Running a co-working space is not about collecting rent for them. It’s about building more companies.
Alumni who have gone on to bigger and better things
Startups will “graduate” from co-working spaces into accelerator programs, or they’ll outgrow a space because they’re hiring quickly.
You should give some weight to the success of the alumni that have come out of the space when you’re thinking about where to put down roots.
After all, you want your startup to eventually graduate from co-working. Don’t you?
Before your B2B startup has a product available you’ll want a few – but not too many – metrics to help you steer the ship in the right direction.
Customer Development conversations
It doesn’t matter what your startup is building if customers don’t want it.
Get out of the building and make sure you are talking to potential customers often. This is the only way you’ll get a deep understanding of your potential customers’ needs.
When you’re getting started a good pace is somewhere on the order of 1-2 conversations (new potential customers) per business day. Once you reach 25-50 conversations you should have a good sense of whether or not your product idea has legs.
Don’t cheat on this metric by counting conversations with potential partners or investors as ‘customer’ conversations. These groups can provide useful feedback but their feedback shouldn’t be weighed as highly as what you hear from potential buyers (Customers rule!).
If you’re having trouble finding enough potential customers to meet your goals, here are 4 tips for finding those ‘earlyvangelist’ customers that are so important to a customer development process.
Potential employees met
If your little startup starts to make progress you’ll need to hire quickly. Without a pipeline in place you’ll struggle to make these hires.
Start developing relationships now which may turn into hires down the road:
- If you’re a technical founder without a counterpart on the business side you should make a point to meet a bunch of sales/marketing/product people each month.
- If you’re a non-technical founder without a technical counterpart then make sure you’re meeting a bunch of software engineers each month.
- If you have a complete team in place then just try to meet lots of great people each month.
Like anything in startupland, this is a numbers game. If you’re meeting 5, 10, 20 really sharp people per month you’ll quickly have built up a great pool of future talent for your company.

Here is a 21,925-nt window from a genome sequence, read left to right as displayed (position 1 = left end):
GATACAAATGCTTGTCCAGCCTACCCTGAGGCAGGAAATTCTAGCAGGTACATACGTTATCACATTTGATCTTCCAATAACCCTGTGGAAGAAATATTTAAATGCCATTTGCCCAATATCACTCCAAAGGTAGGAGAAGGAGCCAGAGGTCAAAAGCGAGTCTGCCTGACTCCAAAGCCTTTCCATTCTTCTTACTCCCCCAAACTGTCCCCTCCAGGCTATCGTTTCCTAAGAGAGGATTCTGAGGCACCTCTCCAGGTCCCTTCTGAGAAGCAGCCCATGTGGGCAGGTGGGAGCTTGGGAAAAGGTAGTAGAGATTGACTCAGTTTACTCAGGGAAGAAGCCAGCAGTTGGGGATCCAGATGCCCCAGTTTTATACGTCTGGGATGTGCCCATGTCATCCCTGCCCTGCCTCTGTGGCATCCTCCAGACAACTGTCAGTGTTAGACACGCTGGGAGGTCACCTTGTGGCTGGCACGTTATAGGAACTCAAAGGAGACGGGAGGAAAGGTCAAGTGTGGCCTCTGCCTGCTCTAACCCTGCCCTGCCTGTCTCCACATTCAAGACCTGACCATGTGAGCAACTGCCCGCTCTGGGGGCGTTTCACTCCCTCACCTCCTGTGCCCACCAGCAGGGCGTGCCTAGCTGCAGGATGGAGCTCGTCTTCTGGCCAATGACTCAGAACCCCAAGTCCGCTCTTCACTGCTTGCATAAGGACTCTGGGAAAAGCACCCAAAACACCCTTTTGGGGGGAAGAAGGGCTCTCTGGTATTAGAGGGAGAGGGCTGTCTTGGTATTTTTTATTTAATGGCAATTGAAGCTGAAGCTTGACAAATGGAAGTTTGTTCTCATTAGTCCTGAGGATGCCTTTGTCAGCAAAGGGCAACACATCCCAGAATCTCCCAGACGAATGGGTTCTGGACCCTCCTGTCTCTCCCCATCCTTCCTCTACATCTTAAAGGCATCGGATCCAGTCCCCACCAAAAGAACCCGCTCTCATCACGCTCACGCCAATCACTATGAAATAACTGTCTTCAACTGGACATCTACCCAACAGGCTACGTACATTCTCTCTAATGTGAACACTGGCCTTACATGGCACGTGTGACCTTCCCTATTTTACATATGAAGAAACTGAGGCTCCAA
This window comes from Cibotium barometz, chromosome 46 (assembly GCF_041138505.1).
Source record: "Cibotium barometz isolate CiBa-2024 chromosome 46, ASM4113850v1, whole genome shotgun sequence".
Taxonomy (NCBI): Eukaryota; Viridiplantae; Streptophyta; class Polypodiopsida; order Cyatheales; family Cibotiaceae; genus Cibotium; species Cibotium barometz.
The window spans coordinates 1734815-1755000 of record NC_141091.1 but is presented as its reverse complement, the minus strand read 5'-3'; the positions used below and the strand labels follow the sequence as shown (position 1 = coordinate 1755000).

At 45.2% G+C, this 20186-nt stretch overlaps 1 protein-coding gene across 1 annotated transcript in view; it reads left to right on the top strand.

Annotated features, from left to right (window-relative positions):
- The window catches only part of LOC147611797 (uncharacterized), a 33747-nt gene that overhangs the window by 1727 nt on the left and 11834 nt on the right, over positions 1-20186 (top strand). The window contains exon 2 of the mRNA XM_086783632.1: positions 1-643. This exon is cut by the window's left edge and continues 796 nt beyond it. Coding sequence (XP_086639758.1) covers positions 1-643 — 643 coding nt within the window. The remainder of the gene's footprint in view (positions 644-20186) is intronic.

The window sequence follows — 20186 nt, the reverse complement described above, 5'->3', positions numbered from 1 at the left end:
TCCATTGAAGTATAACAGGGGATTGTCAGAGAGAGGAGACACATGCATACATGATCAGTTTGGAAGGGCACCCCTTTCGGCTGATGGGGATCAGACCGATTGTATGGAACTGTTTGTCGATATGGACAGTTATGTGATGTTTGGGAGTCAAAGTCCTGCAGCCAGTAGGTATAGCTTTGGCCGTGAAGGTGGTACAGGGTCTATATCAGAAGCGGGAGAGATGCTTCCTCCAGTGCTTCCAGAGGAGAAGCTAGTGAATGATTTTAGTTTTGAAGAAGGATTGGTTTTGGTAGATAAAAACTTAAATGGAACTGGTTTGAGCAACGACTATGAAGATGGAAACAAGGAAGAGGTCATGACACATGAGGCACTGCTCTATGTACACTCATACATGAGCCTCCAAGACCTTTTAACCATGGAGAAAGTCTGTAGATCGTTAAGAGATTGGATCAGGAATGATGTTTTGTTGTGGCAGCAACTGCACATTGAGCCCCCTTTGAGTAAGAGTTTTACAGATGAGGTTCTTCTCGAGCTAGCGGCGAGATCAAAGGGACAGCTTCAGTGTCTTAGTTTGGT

And if you can actually get them to quit their cushy job to join your budding startup before it’s on the tech community’s radar, then you may be on to something. On the flip side, if you’ve met 40 people and none of them want to come work for you, maybe that’s a signal you need to consider as well.
(Here’s some great guidance from Paul English, founder of Kayak, about how to make your startup really great at recruiting, interviewing, and hiring.)
Even if you don’t have a product available you need to start your marketing engine ASAP. Otherwise you’ll be caught completely flat-footed if/when you reach product-market fit and you want to scale up fast.
Pick one metric (be it leads, blog visits, Twitter followers, Facebook likes, or something else), set a goal for that metric, then execute.
Content marketing is probably your best bet – and most capital efficient way – to reach whatever goal you set (versus buying ads or paying to acquire traffic) at this early stage. And it is the gift that keeps on giving because you can re-use and re-purpose your content to drive future marketing efforts.
That’s why content marketing makes so much more sense when you’re at this early stage. You can develop an audience and a following by creating helpful, free resources to people in your target market.
If you do this content marketing thing right, that audience will be very eager to hear about what you have built once the product is finally available.
One more thing. Even though you are “marketing” don’t market your product. Because you don’t have one (at least not one that works) yet. Plus, the features you promise today may not (OK, 90% likely will not) be the ones that actually ship.
Product features completed
Last but certainly not least you should be setting product goals each month.
These goals should be focused on user facing features (“deliver user-facing feature X”) and not platform features (“build interesting backend queuing system that a customer doesn’t actually use directly”).
One exception? Perhaps a system for your team to monitor customer usage. Kind of important, eh?
What metrics did I miss? Let me know in the comments or just tweet at me and I’ll respond.
Thanks to my enterprise software / SaaS savvy pals:
for their input on this post.